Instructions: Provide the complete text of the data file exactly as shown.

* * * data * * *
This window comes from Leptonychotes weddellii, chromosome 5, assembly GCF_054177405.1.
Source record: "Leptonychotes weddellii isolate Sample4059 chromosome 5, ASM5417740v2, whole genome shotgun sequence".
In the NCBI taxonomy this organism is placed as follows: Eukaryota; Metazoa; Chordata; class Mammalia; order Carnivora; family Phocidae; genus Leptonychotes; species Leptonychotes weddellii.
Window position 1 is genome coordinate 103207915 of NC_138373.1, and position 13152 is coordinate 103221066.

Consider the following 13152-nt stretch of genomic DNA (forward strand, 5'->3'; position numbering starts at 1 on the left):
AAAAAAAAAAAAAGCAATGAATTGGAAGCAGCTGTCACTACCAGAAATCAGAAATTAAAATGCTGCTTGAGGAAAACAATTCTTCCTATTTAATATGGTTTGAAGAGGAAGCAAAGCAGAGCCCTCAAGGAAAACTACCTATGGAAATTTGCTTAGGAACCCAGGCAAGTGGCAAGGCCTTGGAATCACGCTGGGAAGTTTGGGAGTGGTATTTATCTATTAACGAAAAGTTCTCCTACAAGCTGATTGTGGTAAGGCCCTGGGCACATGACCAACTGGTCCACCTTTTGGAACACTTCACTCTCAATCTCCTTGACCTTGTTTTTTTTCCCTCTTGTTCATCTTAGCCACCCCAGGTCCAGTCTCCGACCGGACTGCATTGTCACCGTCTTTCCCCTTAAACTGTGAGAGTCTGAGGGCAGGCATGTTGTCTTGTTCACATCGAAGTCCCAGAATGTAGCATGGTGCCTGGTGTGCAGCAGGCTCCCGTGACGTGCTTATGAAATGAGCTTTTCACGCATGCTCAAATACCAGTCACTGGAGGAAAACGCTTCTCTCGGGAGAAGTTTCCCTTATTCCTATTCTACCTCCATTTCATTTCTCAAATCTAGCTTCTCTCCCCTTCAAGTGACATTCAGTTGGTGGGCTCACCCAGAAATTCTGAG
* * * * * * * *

This window comes from Leptonychotes weddellii, chromosome 5, assembly GCF_054177405.1.
Source record: "Leptonychotes weddellii isolate Sample4059 chromosome 5, ASM5417740v2, whole genome shotgun sequence".
In the NCBI taxonomy this organism is placed as follows: Eukaryota; Metazoa; Chordata; class Mammalia; order Carnivora; family Phocidae; genus Leptonychotes; species Leptonychotes weddellii.
Window position 1 is genome coordinate 103207915 of NC_138373.1, and position 13152 is coordinate 103221066.

Consider the following 13152-nt stretch of genomic DNA (forward strand, 5'->3'; position numbering starts at 1 on the left):
AAAAAAAAAAAAAGCAATGAATTGGAAGCAGCTGTCACTACCAGAAATCAGAAATTAAAATGCTGCTTGAGGAAAACAATTCTTCCTATTTAATATGGTTTGAAGAGGAAGCAAAGCAGAGCCCTCAAGGAAAACTACCTATGGAAATTTGCTTAGGAACCCAGGCAAGTGGCAAGGCCTTGGAATCACGCTGGGAAGTTTGGGAGTGGTATTTATCTATTAACGAAAAGTTCTCCTACAAGCTGATTGTGGTAAGGCCCTGGGCACATGACCAACTGGTCCACCTTTTGGAACACTTCACTCTCAATCTCCTTGACCTTGTTTTTTTTCCCTCTTGTTCATCTTAGCCACCCCAGGTCCAGTCTCCGACCGGACTGCATTGTCACCGTCTTTCCCCTTAAACTGTGAGAGTCTGAGGGCAGGCATGTTGTCTTGTTCACATCGAAGTCCCAGAATGTAGCATGGTGCCTGGTGTGCAGCAGGCTCCCGTGACGTGCTTATGAAATGAGCTTTTCACGCATGCTCAAATACCAGTCACTGGAGGAAAACGCTTCTCTCGGGAGAAGTTTCCCTTATTCCTATTCTACCTCCATTTCATTTCTCAAATCTAGCTTCTCTCCCCTTCAAGTGACATTCAGTTGGTGGGCTCACCCAGAAATTCTGAG